Journal of Structural and Functional Genomics

, Volume 6, Issue 4, pp 281–285

Estimation of protein secondary structure content directly from NMR spectra using an improved empirical correlation with averaged chemical shift

Article

Abstract

We have recently shown that the averaged chemical shift (ACS) of a nucleus in the protein backbone correlates well empirically to its secondary structure content (SSC). This allows the estimation of SSC directly from the NMR spectrum without the time intensive process of chemical shift assignment. Here, we present an empirical correlation that accounts both for contributions to the relevant protein and chemical shift databases made subsequent to the original analysis, and for missing or inconsistently referenced resonances. Our results affirm that this method provides a significant tool for initial structural prediction from NMR data prior to complete chemical shift assignment.

Keywords

NMR chemical shift proteins secondary structure content 

Preview

Unable to display preview. Download preview PDF.

Unable to display preview. Download preview PDF.

References

  1.  1.
    Page R., Peti W., Wilson I.A., Stevens R.C. and Wuthrich K. (2005). NMR screening and crystal quality of bacterially expressed prokaryotic and eukaryotic proteins in a structural genomics pipeline. Proc Natl Acad Sci U S A 102(6):1901–1905PubMedCrossRefGoogle Scholar
  2.  2.
    Gutowsky H.S., Saika A., Takeda M. and Woessner D.E. (1957). Proton magnetic resonance studies on natural rubber. II. Line shape and T1 measurements. Journal of Chemical Physics 27: 534–542CrossRefGoogle Scholar
  3.  3.
    Szilagyi L., (1995). Chemical Shifts in Proteins Come of Age. Progress in Nuclear Magnetic Resonance Spectroscopy 27(P4): 325–443CrossRefGoogle Scholar
  4.  4.
    Case D.A., (2000). Interpretation of chemical shifts and coupling constants in macromolecules. Current Opinion in Structural Biology 10(2):197–203PubMedCrossRefGoogle Scholar
  5.  5.
    Ando I., Kuroki S., Kurosu H. and Yamanobe T. (2001). NMR chemical shift calculations and structural characterizations of polymers. Progress in Nuclear Magnetic Resonance Spectroscopy 39(2): 79–133CrossRefGoogle Scholar
  6.  6.
    Wishart D.S. and Case D.A. (2001). Use of chemical shifts in macromolecular structure determination. Methods in Enzymology 338:3–34CrossRefGoogle Scholar
  7.  7.
    Sibley A.B., Cosman M. and Krishnan V.V. (2003). An empirical correlation between secondary structure content and averaged chemical shifts in proteins. Biophys J 84(2 Pt 1): 1223–1227PubMedCrossRefGoogle Scholar
  8.  8.
    Mielke S.P. and Krishnan V.V. (2003). Protein structural class identification directly from NMR spectra using averaged chemical shifts. Bioinformatics 19(16):2054–64PubMedCrossRefGoogle Scholar
  9.  9.
    Seavey B.R., Farr E.A., Westler W.M. and Markley J.L. (1991). A relational database for sequence-specific protein NMR data. Journal of Biomolecular NMR 1(3):217–236PubMedCrossRefGoogle Scholar
  10. 10.
    Zhang H.Y., Neal S. and Wishart D.S. (2003). RefDB: A database of uniformly referenced protein chemical shifts. Journal of Biomolecular NMR 25(3):173–195PubMedCrossRefGoogle Scholar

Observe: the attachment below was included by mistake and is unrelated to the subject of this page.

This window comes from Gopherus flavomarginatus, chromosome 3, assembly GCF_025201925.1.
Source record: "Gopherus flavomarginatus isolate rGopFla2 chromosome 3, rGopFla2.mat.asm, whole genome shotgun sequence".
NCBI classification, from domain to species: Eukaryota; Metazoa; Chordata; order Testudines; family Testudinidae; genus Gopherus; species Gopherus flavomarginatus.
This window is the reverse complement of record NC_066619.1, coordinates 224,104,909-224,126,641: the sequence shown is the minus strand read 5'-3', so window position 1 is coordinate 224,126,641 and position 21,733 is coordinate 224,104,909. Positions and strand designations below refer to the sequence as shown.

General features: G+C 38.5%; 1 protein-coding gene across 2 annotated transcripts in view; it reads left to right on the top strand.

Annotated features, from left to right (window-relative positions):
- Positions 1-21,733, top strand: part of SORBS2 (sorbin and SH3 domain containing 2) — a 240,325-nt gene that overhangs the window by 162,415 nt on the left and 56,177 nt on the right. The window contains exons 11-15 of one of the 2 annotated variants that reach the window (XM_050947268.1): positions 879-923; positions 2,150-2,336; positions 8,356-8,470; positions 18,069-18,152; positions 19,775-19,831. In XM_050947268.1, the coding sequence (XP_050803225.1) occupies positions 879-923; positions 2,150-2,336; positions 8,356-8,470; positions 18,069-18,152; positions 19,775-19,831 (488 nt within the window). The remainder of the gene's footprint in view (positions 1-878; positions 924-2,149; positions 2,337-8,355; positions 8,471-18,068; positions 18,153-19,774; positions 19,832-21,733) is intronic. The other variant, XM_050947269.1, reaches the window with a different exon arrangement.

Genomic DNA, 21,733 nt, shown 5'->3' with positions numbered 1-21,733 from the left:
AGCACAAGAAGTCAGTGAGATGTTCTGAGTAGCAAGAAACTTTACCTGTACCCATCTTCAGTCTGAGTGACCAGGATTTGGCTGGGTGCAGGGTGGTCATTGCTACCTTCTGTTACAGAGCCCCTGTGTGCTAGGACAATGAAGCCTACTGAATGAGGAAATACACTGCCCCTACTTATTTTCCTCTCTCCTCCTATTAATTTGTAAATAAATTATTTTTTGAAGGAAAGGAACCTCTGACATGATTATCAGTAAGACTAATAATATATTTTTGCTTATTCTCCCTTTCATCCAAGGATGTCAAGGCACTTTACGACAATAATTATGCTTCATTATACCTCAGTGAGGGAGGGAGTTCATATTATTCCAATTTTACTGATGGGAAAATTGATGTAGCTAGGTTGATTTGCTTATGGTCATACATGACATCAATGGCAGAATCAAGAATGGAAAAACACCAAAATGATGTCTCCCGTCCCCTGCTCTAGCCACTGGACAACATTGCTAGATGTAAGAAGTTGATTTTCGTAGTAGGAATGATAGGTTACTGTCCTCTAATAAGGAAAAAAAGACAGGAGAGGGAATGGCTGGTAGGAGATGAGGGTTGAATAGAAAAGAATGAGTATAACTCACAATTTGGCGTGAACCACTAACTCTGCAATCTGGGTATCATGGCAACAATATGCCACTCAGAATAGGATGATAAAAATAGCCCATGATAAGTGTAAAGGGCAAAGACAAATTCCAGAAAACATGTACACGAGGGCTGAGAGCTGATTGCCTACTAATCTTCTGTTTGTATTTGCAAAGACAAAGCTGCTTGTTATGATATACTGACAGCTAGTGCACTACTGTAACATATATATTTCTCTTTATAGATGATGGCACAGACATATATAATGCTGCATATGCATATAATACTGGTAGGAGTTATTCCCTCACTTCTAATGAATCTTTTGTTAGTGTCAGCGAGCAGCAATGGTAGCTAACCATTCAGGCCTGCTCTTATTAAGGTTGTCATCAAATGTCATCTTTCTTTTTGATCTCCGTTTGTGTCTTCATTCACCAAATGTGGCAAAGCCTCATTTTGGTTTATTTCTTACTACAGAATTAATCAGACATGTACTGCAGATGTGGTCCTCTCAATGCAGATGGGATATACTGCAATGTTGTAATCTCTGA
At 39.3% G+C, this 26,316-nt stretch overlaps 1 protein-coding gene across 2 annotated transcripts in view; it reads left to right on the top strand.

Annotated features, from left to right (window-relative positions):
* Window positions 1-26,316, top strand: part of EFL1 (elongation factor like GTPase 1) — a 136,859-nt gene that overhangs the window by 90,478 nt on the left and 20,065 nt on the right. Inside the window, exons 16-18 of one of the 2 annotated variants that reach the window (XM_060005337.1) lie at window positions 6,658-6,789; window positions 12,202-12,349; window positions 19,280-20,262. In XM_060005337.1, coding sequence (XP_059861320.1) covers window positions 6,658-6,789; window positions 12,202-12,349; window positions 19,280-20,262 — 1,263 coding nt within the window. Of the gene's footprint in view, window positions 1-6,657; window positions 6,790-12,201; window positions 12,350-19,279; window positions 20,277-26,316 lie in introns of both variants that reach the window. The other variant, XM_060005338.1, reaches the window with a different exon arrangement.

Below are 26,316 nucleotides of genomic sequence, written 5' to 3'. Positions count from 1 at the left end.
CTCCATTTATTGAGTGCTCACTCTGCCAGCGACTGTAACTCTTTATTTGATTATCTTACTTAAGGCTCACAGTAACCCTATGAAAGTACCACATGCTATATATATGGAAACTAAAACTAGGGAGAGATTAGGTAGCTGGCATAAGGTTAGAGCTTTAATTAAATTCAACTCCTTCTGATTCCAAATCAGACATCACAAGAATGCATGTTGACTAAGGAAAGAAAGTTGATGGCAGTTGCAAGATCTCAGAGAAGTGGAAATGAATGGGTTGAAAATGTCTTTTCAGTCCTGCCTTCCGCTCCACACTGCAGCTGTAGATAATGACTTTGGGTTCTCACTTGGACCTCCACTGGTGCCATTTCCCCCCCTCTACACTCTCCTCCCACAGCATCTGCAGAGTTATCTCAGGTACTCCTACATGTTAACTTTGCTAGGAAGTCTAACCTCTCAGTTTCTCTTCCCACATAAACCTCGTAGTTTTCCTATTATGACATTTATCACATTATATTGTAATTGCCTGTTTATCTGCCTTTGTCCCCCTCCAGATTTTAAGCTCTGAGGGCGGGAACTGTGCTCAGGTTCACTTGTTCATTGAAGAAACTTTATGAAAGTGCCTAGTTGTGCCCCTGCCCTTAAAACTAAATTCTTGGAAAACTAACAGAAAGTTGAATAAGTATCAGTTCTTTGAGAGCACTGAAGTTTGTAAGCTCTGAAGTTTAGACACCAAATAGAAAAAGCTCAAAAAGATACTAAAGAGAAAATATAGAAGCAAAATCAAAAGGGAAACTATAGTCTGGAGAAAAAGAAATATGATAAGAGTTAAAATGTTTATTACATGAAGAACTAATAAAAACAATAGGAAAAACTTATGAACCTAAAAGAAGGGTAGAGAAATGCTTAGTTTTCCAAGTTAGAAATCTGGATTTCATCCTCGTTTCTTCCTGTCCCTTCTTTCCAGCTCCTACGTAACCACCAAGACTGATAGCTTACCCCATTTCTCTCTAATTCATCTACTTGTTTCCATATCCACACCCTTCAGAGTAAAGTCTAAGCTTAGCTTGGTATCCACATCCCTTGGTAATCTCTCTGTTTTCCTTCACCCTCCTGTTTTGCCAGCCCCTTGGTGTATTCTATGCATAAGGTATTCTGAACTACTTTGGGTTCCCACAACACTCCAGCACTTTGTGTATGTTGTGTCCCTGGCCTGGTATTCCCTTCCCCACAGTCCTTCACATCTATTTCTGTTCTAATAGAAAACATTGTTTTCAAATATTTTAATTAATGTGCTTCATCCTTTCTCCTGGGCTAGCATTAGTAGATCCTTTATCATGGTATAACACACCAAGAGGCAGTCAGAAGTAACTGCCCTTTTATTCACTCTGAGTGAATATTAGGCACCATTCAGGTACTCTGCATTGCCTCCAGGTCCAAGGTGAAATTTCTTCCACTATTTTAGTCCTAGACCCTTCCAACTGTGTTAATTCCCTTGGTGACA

11. 11.
    Berman H.M., Westbrook J., Feng Z., Gilliland G., Bhat T.N., Weissig H., Shindyalov I.N. and Bourne P.E. (2000). The Protein Data Bank. Nucleic Acids Research 28(1):235–242PubMedCrossRefGoogle Scholar
  12. 12.
    Hutchinson E.G. and Thornton J.M. (1996). Promotif - a Program to Identify and Analyze Structural Motifs in Proteins. Protein Science 5(2):212–220PubMedCrossRefGoogle Scholar
  13. 13.
    Atkinson R.A. and Saudek V. (2002). The direct determination of protein structure by NMR without assignment. FEBS Lett 510(1–2):1–4PubMedCrossRefGoogle Scholar
  14. 14.
    Grishaev A. and Llinas M. (2002). CLOUDS a protocol for deriving a molecular proton density via NMR. Proc Natl Acad Sci U S A 99(10):6707–6712PubMedCrossRefGoogle Scholar
  15. 15.
    Grishaev A. and Llinas M. (2002). Protein structure elucidation from NMR proton densities. Proc Natl Acad Sci U S A 99(10): 6713–6718PubMedCrossRefGoogle Scholar
  16. 16.
    Cornilescu G., Delaglio F. and Bax A. (1999). Protein backbone angle restraints from searching a database for chemical shift and sequence homology. Journal of Biomolecular NMR 13(3): 289–302PubMedCrossRefGoogle Scholar
  17. 17.
    Lee M.S. and Cao B. (1996). Nuclear magnetic resonance chemical shift: comparison of estimated secondary structures in peptides by nuclear magnetic resonance and circular dichroism. Protein Eng 9(1):15–25PubMedCrossRefGoogle Scholar
  18. 18.
    Wishart D.S., Sykes B.D. and Richards F.M. (1992). The Chemical Shift Index - a Fast and Simple Method For the Assignment of Protein Secondary Structure Through NMR Spectroscopy. Biochemistry 31(6):1647–1651PubMedCrossRefGoogle Scholar
  19. 19.
    Wishart D.S. and Sykes B.D. (1994). The C-13 Chemical-Shift Index - a Simple Method For the Identification of Protein Secondary Structure Using C-13 Chemical-Shift Data. Journal of Biomolecular NMR 4(2):171–180PubMedCrossRefGoogle Scholar
  20. 20.
    Mielke S.P. and Krishnan V.V. (2004). An evaluation of chemical shift index-based secondary structure determination in proteins: influence of random coil chemical shifts. J Biomol NMR 30(2):143–53PubMedCrossRefGoogle Scholar

Copyright information

© Springer Science+Business Media, Inc. 2005

Authors and Affiliations

  1. 1.Biophysics Graduate GroupUniversity of CaliforniaDavisUSA
  2. 2.L-448 Biosciences Director ate Lawrence Livermore National LaboratoryLivermoreUSA

Personalised recommendations